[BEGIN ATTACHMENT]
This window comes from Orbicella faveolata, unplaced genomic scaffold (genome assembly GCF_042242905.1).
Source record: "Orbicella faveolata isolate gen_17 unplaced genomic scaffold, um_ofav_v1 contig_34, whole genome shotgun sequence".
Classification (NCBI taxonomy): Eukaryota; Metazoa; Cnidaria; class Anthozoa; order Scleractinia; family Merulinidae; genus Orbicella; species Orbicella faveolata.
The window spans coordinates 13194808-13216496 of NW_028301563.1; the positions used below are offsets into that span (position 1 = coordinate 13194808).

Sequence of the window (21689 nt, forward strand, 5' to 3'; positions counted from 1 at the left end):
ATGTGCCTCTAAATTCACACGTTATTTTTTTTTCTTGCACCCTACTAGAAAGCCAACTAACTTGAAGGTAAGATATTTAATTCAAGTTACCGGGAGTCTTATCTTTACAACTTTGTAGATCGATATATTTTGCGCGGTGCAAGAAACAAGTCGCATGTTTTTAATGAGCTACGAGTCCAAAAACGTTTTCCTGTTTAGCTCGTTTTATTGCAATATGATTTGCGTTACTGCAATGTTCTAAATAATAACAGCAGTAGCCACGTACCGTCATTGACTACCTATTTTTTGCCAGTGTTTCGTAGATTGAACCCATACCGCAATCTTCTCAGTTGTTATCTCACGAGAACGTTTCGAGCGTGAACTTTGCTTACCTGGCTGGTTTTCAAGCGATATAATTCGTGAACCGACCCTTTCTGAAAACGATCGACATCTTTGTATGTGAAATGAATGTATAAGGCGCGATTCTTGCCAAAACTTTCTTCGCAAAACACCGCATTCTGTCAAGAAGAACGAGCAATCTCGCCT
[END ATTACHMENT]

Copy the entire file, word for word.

This window comes from Orbicella faveolata, unplaced genomic scaffold (genome assembly GCF_042242905.1).
Source record: "Orbicella faveolata isolate gen_17 unplaced genomic scaffold, um_ofav_v1 contig_34, whole genome shotgun sequence".
Classification (NCBI taxonomy): Eukaryota; Metazoa; Cnidaria; class Anthozoa; order Scleractinia; family Merulinidae; genus Orbicella; species Orbicella faveolata.
The window spans coordinates 13194808-13216496 of NW_028301563.1; the positions used below are offsets into that span (position 1 = coordinate 13194808).

Sequence of the window (21689 nt, forward strand, 5' to 3'; positions counted from 1 at the left end):
ATGTGCCTCTAAATTCACACGTTATTTTTTTTTCTTGCACCCTACTAGAAAGCCAACTAACTTGAAGGTAAGATATTTAATTCAAGTTACCGGGAGTCTTATCTTTACAACTTTGTAGATCGATATATTTTGCGCGGTGCAAGAAACAAGTCGCATGTTTTTAATGAGCTACGAGTCCAAAAACGTTTTCCTGTTTAGCTCGTTTTATTGCAATATGATTTGCGTTACTGCAATGTTCTAAATAATAACAGCAGTAGCCACGTACCGTCATTGACTACCTATTTTTTGCCAGTGTTTCGTAGATTGAACCCATACCGCAATCTTCTCAGTTGTTATCTCACGAGAACGTTTCGAGCGTGAACTTTGCTTACCTGGCTGGTTTTCAAGCGATATAATTCGTGAACCGACCCTTTCTGAAAACGATCGACATCTTTGTATGTGAAATGAATGTATAAGGCGCGATTCTTGCCAAAACTTTCTTCGCAAAACACCGCATTCTGTCAAGAAGAACGAGCAATCTCGCCT